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London Metal Exchange Starting First New Products in Two Years
Feb 22,2010 17:02CST
industry news
Source:SMM

LONDON, Feb. 22 -- The London Metal Exchange, the world's biggest metals market, begins trading today in cobalt and molybdenum, commodities used in everything from jet engines to stainless steel.

The 133-year-old exchange will trade futures on the metals on its floor for five minutes a day starting at 12:20 p.m. local time. Codelco, the world's second-largest molybdenum producer, wants to support the molybdenum contract, according to Gonzalo Cuadra, a Codelco managing director.

The LME is expanding into so-called minor metals as it opens a first overseas office in Singapore and proposes a venture with the London-based Baltic Exchange to bring trading of freight derivatives onto a new exchange. The bourse handled $7.41 trillion of contracts last year, including 49.7 million in aluminum, 26.5 million in copper and about 30,000 in Mediterranean steel billet.

Trading in the new contracts may exceed steel "because moly and cobalt have a history of volatility and they have a wide range of industrial applications," said Stephen English, marketing manager of SFP Metals (U.K.) Ltd. in London, who has traded cobalt for more than 30 years. "We'll watch the first day with interest and see how it goes from there."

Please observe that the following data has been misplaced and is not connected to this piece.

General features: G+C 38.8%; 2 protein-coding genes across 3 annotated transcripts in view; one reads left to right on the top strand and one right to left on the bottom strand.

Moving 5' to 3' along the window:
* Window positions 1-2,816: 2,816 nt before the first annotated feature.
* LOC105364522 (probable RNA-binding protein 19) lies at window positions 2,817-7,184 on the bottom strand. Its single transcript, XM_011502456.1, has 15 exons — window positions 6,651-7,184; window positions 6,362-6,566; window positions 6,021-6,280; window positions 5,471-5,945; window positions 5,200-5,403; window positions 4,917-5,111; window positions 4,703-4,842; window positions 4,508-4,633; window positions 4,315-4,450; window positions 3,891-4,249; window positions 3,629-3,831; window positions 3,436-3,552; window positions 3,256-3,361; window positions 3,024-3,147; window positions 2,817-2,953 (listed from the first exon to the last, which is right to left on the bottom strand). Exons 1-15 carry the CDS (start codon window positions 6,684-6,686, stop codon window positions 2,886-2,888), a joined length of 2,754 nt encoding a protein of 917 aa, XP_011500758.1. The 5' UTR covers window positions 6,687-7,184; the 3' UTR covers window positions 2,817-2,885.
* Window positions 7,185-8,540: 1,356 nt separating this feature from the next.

Cobalt prices dropped 2.4 percent to $19.52 a pound this year, according to Metal Bulletin. The benchmark molybdenum oxide contract quoted by Metal Bulletin climbed 43 percent to $17.25 a pound. The LME estimates both markets combined at about $7 billion, compared with $5 billion for tin, which the bourse already trades.

Freeport Monitoring

"While we do not intend to utilize the molybdenum contract upon its launch, we will continue to monitor the activity on the exchange," said Bill Collier, a spokesman for Phoenix-based Freeport-McMoRan Copper & Gold Inc., the world's largest molybdenum producer.

Production of molybdenum last year was about 440 million pounds (199,581 metric tons), while cobalt output was 54,000 tons, according to Eric Taarland, a senior consultant at London research company CRU. Output of both metals exceeded demand, according to CRU estimates.

Molybdenum demand has gained because of growth in stainless steel output, while cobalt consumption was driven by sales of rechargeable batteries, according to Taarland.

There are 12 cobalt and molybdenum brands registered for delivery against the LME contracts, including Vale SA's Vale Inco unit and Molibdenos y Metales SA.

The LME plans to combine its Mediterranean and Far East steel billet futures into a global contract. Volumes reached about 3.3 million metric tons of steel, worth $1.4 billion, since they were introduced in April 2008 to Feb. 12, according to the exchange.

To contact the reporter on this story: Claudia Carpenter in London at ccarpenter2@bloomberg.net.

 

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